Super Bowl Profile: New York Giants

The Giants' fate depends on a potent pass offense and disruptive pass rush.

Nash Herringtonby Nash Herrington

The Giants and head coach Tom Coughlin never cease to amaze.  New york started off the season 6-2 and looked to be running away with the division when a 4 game losing streak had nay-sayers calling for Coughlin's job (again).  Then aided by winning three of their last four games, including two wins over their tanking rivals the Dallas Cowboys, the Giants barely squeaked into the playoffs.  Now following two dominant performances over the Falcons and Packers, and a nail-biting overtime win over the 49ers in the NFC championship, the Giants will face the New England Patriots in the Superbowl for the second time in four years.

The offense begins and ends with quarterback Eli Manning who after making a then controversial statement that he considers himself to be an elite quarterback, backed up his talk leading the 5th ranked passing offense with 4933 yards passing and 29 touchdowns and established himself as one of the most clutch 4th quarter QB's.  New York's receiving corps is led by Hakeem Nicks and Victor Cruz.  Nicks (76 catches, 1192 yards, 7 touchdowns) is considered to be more of a possession receiver for this team, though he does have big play ability.  Cruz had a breakout year (82 catches, 1536 yards 9 touchdowns) while playing his way into being the top target for Manning, Cruz is a lightning quick player who can line up anywhere on the field and excels in the slot.  Tight-end Jake Ballard is a huge target for Eli Manning in the middle of the field at 6'6" 275 though backup TE Travis Beckum has been a bigger presence during the playoffs (3 catches for Ballard, 7 for Beckum).  The running game is no longer the force it was during the Giants' march to victory in Super Bowl 42.  Ahmad Bradshaw (659 yards, 9 touchdowns) and Brandon Jacobs (571 yards, 7 touchdowns) split the majority of the carries for New York this season but even though the Giants were dead last in the NFL in rushing yards with 1427, their 17 touchdowns on the ground was 6th in the league.  Showing that if the Giants can get close to the end zone, expect them to be able to punch it in.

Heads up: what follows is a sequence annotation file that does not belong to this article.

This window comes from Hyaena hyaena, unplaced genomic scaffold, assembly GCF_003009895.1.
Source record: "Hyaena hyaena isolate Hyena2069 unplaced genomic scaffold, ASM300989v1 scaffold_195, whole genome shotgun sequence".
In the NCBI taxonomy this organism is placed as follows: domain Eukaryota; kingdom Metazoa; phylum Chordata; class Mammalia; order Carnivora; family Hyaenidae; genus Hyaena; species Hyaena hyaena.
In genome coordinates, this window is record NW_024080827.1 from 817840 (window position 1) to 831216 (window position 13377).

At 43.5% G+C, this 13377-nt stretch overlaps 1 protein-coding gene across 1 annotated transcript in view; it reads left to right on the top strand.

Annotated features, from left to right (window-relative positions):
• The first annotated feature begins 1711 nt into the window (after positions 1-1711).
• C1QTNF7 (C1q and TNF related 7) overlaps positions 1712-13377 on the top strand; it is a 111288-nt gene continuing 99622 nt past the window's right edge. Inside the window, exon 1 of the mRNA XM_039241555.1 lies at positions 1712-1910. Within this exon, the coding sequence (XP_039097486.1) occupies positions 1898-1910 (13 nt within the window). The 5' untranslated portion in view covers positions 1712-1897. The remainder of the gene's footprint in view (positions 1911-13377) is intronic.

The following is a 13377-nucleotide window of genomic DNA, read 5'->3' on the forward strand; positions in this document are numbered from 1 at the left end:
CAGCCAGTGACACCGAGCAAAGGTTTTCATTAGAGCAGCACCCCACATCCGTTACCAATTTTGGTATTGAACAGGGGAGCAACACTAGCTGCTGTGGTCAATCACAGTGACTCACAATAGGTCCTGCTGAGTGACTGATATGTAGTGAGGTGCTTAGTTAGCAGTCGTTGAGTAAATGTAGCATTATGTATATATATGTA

On defense the Giants' strength is on the D-line getting pressure on the opposing quarterback.  New york finished the regular season tied for third in the league in sacks with 48 while D-linemen accounted for 41.5 led by breakout DE Jason Pierre-Paul's 16.5 sacks.  New York's defense was 27th in the league in yardage allowed and a banged up secondary gave up 4082 passing yards (29th in NFL) and 28 touchdowns (25th in NFL).  Safety Antrel Rolle led the Giants in with 82 solo tackles which can be attributed to both his aggressive play as well as an average ability of the front seven to stop the run.

New York's special teams are almost a non-factor.  The Giants didn't have a single return for a touchdown, and kicker Lawrence Tynes was average at best this year only making 79% of his field goals.